When I began working at Powells City of Books in 2000 it was a job I thought I would be happy to keep forever. And for three years it was. And then came that horrible last year and when I left Powells in February of 2004, it was very bittersweet. I sent out a company wide e-mail, laying out a lot of the reasons I had loved working there and the reasons why I was leaving. In spite of the bitterness that had lead me to leave, I chose to depart with this:

I thank you all for 3 years and 7 months of my life.  It was not always a pleasure.  It was very fun for a year and a half and then very not fun for a year.  It’s no longer what I want to do, so I will go do something else.

If you enjoyed working with me, I thank you and I bid you farewell.  If you hated working with me, you can be glad I’m gone.  I have long believed that it takes too much energy to hate and I’m not going to waste that on anyone.  For those who I bore ill will towards, I absolve you of whatever sins I held against you.

I head off into the shadows of suburbia with my wife and my unborn child and my mortgage and my Faulkner collection and remember what Springsteen said just a couple of years ago:

“Tomorrow there’ll be sunshine and all this darkness past.”

So imagine how I felt the other night, watching Jon Stewart signing off after 16 years. The night before he had joked about how he had actually left the world a worse place, that all the things he had been railing about were actually as strong as ever. But I don’t think he believed that. In these days when 9.5 million people now have health insurance thanks to the ACA, when gay marriage is now a law throughout the land, when we can actually sit in a room and negotiate with people who we have demonized and who have demonized us, we know things can look up. I think Stewart really believes that tomorrow there’ll be sunshine. And all this darkness past.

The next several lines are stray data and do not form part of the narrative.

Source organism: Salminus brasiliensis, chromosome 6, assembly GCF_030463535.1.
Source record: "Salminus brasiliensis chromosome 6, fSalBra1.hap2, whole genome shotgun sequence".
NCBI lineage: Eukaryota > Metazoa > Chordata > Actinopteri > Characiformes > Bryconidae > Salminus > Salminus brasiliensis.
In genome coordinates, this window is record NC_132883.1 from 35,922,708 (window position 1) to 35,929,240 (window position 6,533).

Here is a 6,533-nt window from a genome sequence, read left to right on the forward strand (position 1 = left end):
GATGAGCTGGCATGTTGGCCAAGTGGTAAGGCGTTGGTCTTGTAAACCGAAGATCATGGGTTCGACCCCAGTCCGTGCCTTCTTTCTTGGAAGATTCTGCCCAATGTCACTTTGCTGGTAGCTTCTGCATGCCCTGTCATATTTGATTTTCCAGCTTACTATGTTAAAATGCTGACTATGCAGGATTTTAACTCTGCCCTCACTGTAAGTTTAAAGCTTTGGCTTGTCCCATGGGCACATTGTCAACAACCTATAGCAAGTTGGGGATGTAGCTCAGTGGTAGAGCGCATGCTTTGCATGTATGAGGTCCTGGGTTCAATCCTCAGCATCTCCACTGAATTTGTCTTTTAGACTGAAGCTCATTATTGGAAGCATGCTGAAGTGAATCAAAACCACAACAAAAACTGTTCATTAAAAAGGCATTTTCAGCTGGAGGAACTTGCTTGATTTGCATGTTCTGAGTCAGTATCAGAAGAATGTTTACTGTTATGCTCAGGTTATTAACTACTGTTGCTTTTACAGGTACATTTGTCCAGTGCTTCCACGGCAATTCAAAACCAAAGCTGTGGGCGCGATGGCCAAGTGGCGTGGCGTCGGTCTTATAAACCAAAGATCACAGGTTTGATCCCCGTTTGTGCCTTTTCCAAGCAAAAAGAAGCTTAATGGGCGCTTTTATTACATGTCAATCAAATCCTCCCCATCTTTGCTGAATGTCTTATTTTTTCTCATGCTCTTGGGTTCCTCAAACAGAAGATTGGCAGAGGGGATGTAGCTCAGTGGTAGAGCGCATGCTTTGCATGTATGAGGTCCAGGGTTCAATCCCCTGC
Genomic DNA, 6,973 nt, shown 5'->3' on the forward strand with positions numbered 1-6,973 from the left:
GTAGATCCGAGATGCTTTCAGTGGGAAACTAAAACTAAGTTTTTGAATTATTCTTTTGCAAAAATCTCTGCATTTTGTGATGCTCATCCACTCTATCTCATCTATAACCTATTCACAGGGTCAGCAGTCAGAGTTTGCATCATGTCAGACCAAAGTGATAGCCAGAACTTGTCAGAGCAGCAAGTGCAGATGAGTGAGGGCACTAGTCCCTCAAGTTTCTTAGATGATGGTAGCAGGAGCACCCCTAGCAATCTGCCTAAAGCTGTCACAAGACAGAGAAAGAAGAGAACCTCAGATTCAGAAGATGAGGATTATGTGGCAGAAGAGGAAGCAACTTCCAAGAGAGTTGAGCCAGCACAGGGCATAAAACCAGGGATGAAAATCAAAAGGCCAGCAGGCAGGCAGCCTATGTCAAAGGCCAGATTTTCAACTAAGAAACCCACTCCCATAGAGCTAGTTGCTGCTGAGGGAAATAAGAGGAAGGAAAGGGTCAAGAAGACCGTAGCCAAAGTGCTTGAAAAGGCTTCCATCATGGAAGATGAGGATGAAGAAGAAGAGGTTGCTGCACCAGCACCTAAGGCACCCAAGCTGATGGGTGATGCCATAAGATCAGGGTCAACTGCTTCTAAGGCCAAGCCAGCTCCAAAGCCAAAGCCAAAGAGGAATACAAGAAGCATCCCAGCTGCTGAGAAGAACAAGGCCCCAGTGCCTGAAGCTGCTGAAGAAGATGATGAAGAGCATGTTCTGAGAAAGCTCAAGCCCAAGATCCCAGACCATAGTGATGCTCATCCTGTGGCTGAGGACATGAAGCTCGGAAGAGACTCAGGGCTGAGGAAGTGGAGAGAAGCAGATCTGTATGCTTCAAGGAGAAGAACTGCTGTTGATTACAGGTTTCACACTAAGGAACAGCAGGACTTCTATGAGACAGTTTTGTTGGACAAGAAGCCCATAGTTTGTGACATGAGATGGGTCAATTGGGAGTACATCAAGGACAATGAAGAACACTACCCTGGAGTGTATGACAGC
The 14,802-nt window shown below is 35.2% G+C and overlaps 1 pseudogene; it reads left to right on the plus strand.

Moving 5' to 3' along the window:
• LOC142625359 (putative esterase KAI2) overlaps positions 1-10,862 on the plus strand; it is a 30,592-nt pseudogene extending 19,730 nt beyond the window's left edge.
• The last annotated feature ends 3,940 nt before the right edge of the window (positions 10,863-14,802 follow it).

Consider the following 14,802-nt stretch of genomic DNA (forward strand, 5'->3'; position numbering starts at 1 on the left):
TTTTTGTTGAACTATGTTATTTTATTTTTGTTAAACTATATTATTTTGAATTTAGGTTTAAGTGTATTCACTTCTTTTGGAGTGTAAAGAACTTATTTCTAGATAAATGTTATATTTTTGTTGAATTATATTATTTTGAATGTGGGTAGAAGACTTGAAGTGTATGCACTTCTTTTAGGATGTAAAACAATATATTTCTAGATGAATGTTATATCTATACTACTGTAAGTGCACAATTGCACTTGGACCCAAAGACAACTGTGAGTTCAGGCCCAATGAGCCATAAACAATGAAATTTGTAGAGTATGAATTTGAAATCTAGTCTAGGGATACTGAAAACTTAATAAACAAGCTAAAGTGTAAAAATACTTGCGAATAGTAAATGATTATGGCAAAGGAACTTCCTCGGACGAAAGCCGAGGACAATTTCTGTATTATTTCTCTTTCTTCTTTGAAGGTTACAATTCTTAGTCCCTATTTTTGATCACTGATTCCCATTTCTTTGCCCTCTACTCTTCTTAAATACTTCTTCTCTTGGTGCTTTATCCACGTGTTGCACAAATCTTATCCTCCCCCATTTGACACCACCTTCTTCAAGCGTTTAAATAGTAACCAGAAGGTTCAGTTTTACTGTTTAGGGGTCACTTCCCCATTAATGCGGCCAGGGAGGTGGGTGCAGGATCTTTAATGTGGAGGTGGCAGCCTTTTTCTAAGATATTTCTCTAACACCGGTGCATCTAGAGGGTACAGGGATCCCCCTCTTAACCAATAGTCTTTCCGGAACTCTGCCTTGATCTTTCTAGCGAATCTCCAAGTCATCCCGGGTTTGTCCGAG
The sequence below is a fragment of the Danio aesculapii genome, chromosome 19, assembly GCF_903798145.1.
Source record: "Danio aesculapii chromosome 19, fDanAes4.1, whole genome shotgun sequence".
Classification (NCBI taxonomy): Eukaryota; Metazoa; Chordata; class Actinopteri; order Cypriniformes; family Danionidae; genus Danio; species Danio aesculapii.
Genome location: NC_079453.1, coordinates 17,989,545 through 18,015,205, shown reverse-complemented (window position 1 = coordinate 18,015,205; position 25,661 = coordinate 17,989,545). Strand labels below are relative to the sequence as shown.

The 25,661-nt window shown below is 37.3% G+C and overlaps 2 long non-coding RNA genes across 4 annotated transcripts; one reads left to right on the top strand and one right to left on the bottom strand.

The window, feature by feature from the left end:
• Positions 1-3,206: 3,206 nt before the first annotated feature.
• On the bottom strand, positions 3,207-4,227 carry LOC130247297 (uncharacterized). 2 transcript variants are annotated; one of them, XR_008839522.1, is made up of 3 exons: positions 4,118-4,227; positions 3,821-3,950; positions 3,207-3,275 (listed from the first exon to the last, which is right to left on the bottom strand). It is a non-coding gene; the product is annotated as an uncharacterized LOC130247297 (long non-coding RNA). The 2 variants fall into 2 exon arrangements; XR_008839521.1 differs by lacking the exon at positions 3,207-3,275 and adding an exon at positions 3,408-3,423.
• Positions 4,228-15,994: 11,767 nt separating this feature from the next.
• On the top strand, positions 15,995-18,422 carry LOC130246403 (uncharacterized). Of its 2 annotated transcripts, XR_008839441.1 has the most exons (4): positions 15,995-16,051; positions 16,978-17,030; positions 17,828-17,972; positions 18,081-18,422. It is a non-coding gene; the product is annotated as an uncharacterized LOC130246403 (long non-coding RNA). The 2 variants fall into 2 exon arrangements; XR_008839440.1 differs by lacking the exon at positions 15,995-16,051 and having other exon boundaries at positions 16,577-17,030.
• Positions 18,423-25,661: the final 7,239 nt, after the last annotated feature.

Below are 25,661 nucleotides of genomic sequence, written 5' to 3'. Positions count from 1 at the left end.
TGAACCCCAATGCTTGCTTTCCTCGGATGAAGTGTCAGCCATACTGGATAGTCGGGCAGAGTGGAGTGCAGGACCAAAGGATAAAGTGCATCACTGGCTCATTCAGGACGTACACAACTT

Because if he didn’t believe that, why would he have said to us “This is it. My moment of Zen.” and then taken us into this song? As Bruce says, this was a request from Jon. He wanted this particular song as his farewell. The same song I went out on. Twice.

I know someone who is extremely pessimistic. I constantly tell this person that things are not as bad as they seem, no matter how they look now. I remember saying to them “Tomorrow there’ll be sunshine and all this darkness past” over a decade ago. I remind them of the ending of that greatest of all American plays, Angels in America: ““We won’t die secret deaths anymore.  The world only spins forward.  We will be citizens.  The time has come.  Bye now.  You are fabulous creatures, each and every one.  And I bless you: More Life.  The Great Work Begins.” The work goes on. Jon Stewart was right – we have a long way to go.  We still have things like Sandy Hook and the death penalty and basically anything that is highlighted in an episode of Last Week Tonight. But the world only spins forward.  Or, to carry forward Colbert’s metaphor in his heartfelt farewell to Jon, there are Sam’s words in the film version of Two Towers: “In the end, it’s only a passing thing, this shadow. Even the darkness must pass. A new day will come. And when the sun shines it will shine out the clearer.”

If, Veronica and Thomas aside, you were to ask me who is my favorite person from my life, I would say, without hesitation it was my grandfather William Wakefield. He would be 100 years old if he were alive today. When he was born, the third world was still colonized by imperialism, women could not vote in this country, blacks could legally vote but in most places were blocked from actually doing so, there was very little in this country that helped the poor and downtrodden, homosexuality was still criminal and most of the world was at war. That is where we have come in just 100 years. Think what the next 100 might bring.

So, watch Jon say farewell and remember what he chose for his moment of Zen.   It is also my moment of Zen. Watch the band sing with heartfelt passion (and finish off with a verse from the greatest song in rock and roll history) and remember those words:

Tomorrow there’ll be sunshine and all this darkness past.